Billionaire investor Warren Buffett owns 41% of Berkshire Hathaway's $332 billion portfolio in 2 unstoppable artificial intelligence (AI) growth stocks.

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Buffett has consistently said he has trouble understanding complex technology, but that hasn't stopped him from making a fortune in AI stocks.

At a time, Berkshire Hathaway CEO Warren Buffett avoids technology stocks at all costs, arguing that he has trouble understanding complex technology. The famous investor was clear about his preference for investing in “simple businesses,” saying, “If there's a lot of technology out there, we won't understand it.”

However, over the years, this stance has changed. Today, more than 41% of Berkshire's equity portfolio consists of two stocks poised to benefit from the artificial intelligence (AI) revolution.

Image Source: Motley Fool.

1. Apple — $135 billion

Investors who have followed Berkshire Hathaway for any length of time will know that the company's top AI stock is apple (AAPL -0.82%). While the initial stake in the iPhone maker was made by one of Buffett's money managers, the so-called “Oracle of Omaha” soon saw its appeal and began accumulating shares of his own. To end the first quarter, Buffett's stake in Apple was 789 million shares worth about $135 billion.

While Apple has long been on the cutting edge of AI technology, the company has kept its plans for generative AI close to the vest — until recently. At Apple's Worldwide Developers Conference (WWDC) this week, the company unveiled its plans to introduce “Apple Intelligence,” a way to integrate creative AI functionality into a broad cross-section of its products and services. There is a comprehensive strategy. It features messages, photos, notes, and even notifications.

The most notable development is that Siri will get a long-awaited makeover. Not only will the digital assistant get a generative AI boost, but it will also be able to interact with apps on the iPhone and other devices, making it much more useful down the road.

The company was quick to point out that all of this new functionality will come with Apple's privacy feature built-in, perform many AI processes on the device, and help protect user information. Access to ChatGPT will come later this year, giving users this convenience. option Adding a chatbot for specific purposes.

Wall Street is almost universal in its glee over Apple's plans. The general consensus is that these improvements will trigger an upgrade “supercycle.” Apple has about 270 million of its 1.5 billion active iPhones. atleast Four years old, and it could be the catalyst behind the next iPhone purchase.

Wedbush analyst Dan Ives predicts that Apple will sell between 225 million and 230 million iPhones this year. At an average selling price of more than $900, the company could easily set a new record for iPhone revenue.

That would be good news for Buffett. And Thousands of other Apple investors.

2. Amazon — $1.8 billion

Buffett has admitted that he has “always admired Jeff. [Bezos]” AmazonOf (AMZN -0.09%) The former CEO also issued a mea culpa saying he passed on two opportunities to invest in the e-commerce and cloud computing leader. He stopped short of citing the “miracle” of the company's growth because “if I think something miraculous is going to happen, I don't bet on it.”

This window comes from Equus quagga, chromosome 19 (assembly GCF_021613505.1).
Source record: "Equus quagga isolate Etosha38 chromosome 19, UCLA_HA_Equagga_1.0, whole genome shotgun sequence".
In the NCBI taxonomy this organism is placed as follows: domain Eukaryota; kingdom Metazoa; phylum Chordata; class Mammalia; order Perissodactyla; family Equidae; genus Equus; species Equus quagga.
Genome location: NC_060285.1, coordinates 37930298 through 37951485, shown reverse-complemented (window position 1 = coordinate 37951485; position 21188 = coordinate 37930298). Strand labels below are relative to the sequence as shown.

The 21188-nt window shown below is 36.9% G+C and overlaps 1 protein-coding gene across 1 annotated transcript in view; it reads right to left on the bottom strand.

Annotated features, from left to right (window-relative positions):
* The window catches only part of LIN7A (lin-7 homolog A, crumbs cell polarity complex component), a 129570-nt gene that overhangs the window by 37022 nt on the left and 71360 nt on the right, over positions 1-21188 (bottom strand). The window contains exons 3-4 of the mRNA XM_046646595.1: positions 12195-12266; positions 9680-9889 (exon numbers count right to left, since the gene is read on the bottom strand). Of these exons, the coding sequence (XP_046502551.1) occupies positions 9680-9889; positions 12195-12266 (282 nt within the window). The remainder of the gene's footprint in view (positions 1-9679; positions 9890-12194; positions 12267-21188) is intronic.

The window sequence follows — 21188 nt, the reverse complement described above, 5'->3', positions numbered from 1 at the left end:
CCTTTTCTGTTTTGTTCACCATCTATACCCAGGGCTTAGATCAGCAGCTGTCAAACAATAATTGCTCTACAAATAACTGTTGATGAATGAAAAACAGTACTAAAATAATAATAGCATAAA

At the behest of one of Buffett's money managers, Berkshire Hathaway eventually corrected that oversight and now owns a substantial stake in Amazon. The company currently has 10 million shares of stock worth about $1.8 billion.

Amazon has a long history of developing sophisticated algorithms to drive its business, recommend products, map delivery routes, and maintain accurate inventory levels to meet demand.

Currently, the company offers a suite of AI-powered products and services on its industry-leading cloud infrastructure platform, Amazon Web Services (AWS). This represents one of the company's biggest opportunities, as infusing AWS with AI-powered features could be a catalyst for future cloud growth.

Is it time to buy?

Investors were recently concerned that Berkshire sold 13 percent of its Apple stake earlier this year. Some believed that Buffett had hurt Apple, but Buffett pushed back on that idea. He said the current corporate tax rate — currently 21% — was historically low, compared to rates of 35% or 52% in recent memory.

“I would say that at the end of the year, I think it's very likely that Apple is the largest common stock we have,” Buffett insisted. He went further, saying that “unless something really extraordinary happens,” Berkshire will still hold an important position in Apple “when Gregg takes over.” Buffett was referring to his designated successor, Greg Abel. This suggests that Apple will remain a core investor for Berkshire for the foreseeable future.

Apple's recent advances in generative AI, growing demand, and the stickiness of its product portfolio suggest the stock is still a buy.

The recent economic downturn and the ongoing battle with inflation have weighed on Amazon, but the company is on the road to recovery. Its e-commerce business has returned to growth, and demand for its digital advertising and cloud services is increasing. Despite recent challenges, it is the world's largest provider of e-commerce and cloud infrastructure services, which is why Amazon is also a buy.

Adoption of generative AI continues to accelerate, although no one knows for sure how high it will go. According to global management consulting firm McKinsey & Company, estimates show that generative AI could have an economic impact of between $2.6 trillion and $4.4 trillion in the coming years.

With a storm of this magnitude, Buffett's stake in these AI stocks is going to be worth a lot more.

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